• Access to local memory is fast, more latency for remote memory
  • Practically all multi-socket systems have NUMA
  • Most servers have 1 NUMA node / socket
  • Some AMD systems have 2 NUMA nodes / socket
  • Sometimes optimal performance still requires manual tuning.

Typical 4 node NUMA system.

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Image credit: https://videos.cdn.redhat.com/summit2015/presentations/15284_performance-analysis-tuning-of-red-hat-enterprise-linux.pdf

Processors and Memory layout in NUMA system

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Image credit: http://pages.rubrik.com/rs/794-OHF-673/images/vSphere_6.5_Host_Resources_Deep_Dive.pdf


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Image credit: http://pages.rubrik.com/rs/794-OHF-673/images/vSphere_6.5_Host_Resources_Deep_Dive.pdf

To see the NUMA nodes and which cpus are under numa nodes:

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To see the CPUs under NUMA

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NUMA system represented on my machine.


NUMA related tools

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Numa Settings

  • BalancingTurn off: echo 0 > /proc/sys/kernel/numa_balancing
  • NUMA locality (hit vs miss, local vs foreign)
    • Number of NUMA faults & page migrations
    • /proc/vmstat numa_* fields
  • Location of process memory in NUMA system
    • /proc/<pid>/numa_maps
  • Numa scans, migrations & numa faults by node
    • /proc/<pid>/sched


More info here


Superscalar Processor Design

Superscalar processors are designed to fetch and issue multiple instructions every machine cycle vs Scalar processors which fetch and issue single instruction every machine cycle.


  • Instruction set architecture provides a contract between software and hardware i.e between program and the machine.
  • ISA is an abstraction between the hardware implementation and programs can be written with knowledge of ISA.
  • ISA ensures portability.
  • For hardware developers, ISA is a specification.
  • The set of instructions defined by ISA is an assembly language.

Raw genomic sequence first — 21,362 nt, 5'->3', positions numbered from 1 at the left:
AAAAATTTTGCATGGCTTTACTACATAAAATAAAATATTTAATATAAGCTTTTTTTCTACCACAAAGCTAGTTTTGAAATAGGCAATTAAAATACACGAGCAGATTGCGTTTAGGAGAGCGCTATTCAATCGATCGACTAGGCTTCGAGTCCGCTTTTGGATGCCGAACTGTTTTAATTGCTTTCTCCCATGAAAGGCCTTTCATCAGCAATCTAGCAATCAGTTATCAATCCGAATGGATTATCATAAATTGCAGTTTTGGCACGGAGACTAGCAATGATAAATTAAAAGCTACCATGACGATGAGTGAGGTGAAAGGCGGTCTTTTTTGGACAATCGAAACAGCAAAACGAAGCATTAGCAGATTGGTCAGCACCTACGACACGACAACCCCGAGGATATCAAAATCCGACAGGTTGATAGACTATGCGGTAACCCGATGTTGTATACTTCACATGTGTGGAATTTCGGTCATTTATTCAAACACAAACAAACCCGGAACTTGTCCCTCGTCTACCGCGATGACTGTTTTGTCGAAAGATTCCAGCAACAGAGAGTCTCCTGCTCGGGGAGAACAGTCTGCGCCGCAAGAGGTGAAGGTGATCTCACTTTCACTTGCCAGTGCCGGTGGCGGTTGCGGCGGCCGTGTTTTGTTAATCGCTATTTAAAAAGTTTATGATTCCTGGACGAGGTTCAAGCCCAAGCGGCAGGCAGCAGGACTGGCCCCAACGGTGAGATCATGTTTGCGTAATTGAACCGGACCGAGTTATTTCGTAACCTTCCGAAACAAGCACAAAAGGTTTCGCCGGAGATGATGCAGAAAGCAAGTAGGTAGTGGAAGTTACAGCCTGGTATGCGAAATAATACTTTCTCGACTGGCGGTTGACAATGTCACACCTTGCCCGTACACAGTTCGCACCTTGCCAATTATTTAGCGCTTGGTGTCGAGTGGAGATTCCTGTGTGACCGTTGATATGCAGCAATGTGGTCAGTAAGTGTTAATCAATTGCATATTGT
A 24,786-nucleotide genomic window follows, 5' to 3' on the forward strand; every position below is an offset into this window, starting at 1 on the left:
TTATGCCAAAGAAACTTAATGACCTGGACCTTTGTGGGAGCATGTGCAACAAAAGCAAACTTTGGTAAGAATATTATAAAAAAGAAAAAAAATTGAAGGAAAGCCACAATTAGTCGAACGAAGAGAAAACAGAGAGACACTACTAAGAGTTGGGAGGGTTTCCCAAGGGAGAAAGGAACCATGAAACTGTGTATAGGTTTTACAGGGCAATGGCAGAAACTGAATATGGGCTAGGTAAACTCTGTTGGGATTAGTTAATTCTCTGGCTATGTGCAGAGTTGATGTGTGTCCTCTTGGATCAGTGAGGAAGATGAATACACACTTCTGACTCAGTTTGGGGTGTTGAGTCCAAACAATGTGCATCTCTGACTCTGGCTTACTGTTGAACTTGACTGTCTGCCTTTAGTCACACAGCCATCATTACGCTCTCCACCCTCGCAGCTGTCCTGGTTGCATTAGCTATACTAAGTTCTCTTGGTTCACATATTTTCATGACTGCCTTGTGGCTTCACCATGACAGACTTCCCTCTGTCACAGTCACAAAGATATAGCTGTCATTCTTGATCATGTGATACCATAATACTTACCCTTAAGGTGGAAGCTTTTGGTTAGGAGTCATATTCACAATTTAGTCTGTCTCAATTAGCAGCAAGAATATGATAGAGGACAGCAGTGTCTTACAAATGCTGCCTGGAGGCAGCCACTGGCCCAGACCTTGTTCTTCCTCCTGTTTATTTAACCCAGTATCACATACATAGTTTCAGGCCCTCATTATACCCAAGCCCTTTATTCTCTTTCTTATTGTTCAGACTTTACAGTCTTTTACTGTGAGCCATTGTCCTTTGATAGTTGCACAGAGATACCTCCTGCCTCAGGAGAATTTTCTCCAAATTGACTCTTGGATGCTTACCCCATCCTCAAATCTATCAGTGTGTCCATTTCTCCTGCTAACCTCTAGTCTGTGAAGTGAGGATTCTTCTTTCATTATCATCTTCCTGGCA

• Dynamic-static interface: defined as separation between stuff can be done statically (at compile time) and stuff can be done dynamically (at runtime).

Processor Performance is measured as CPI – cycles per instruction. There are following techniques for decreasing instruction count

  • Executing multiple instructions per cycle using pipelining. The deeper pipeline goes, the branch misprediction penalty goes high as processor has to flush the pipeline and fill it up with new instructions. Also a deeper pipeline increases hardware and latency overhead.
  • Decreasing the instruction count and moving the complexity on Hardware may increase cycle time.

Stages of Execution in Scalar Pipelined Processors

Fetch, Instruction decode, execute, memory and writeback stages in scalar pipelines processors.

Image credit: http://www.oberle.org/procsimu-index.html







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CRAY-1 is an example of superpipelined processor
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Superscalar Instruction level parallelism machines
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Very Long Word Instruction Set Machines

Stages in scalar Pipelined processors

  1. Fetch: Since main memory is slow, the fetch stage is divided into two or more sub-stages. This ensures once the data/instructions starts coming into processor for execution, more than stage is executed in parallel. But since all the next stages are depend upon this stage, the pipeline is stalled until data/instructions become available at this stage. This stage is considered as in-order front-end.
    1. A superscalar processor can fetch more than one instruction in parallel.
  2. Decode: The instructions are divided into further micro-instructions(micro-ops) at this level. Various caching and optimization techniques are done in order to complete this stage faster. This stage is considered as in-order front-end.
    1. for CISC processors this stage is complex and itself is divided into multiple substages.
    2. Since the decoding functionality is extremely complex, the predecoding has been implemented.
  3. Dispatch:
  4. Execution: the execution unit of a processor generally has more parallelism and considered as out of order execution stage. Intel x86 processors have 2 ALU, FPUs and vectorized processors in this stage.
  5. Complete
  6. Retite ( Writeback) : the results of processor execution are written back the registers.


Image credit: By Inductiveload – Own work, Public Domain, https://commons.wikimedia.org/w/index.php?curid=5769084

The instruction types are

  1. Arithmetic Operations
  2. Load/store – data movement operations between memory, caches and registers.
  3. Branch Instructions

Superscalar Pipelines

Image credit: http://euler.mat.uson.mx/~havillam/ca/CS323/0708.cs-323009.html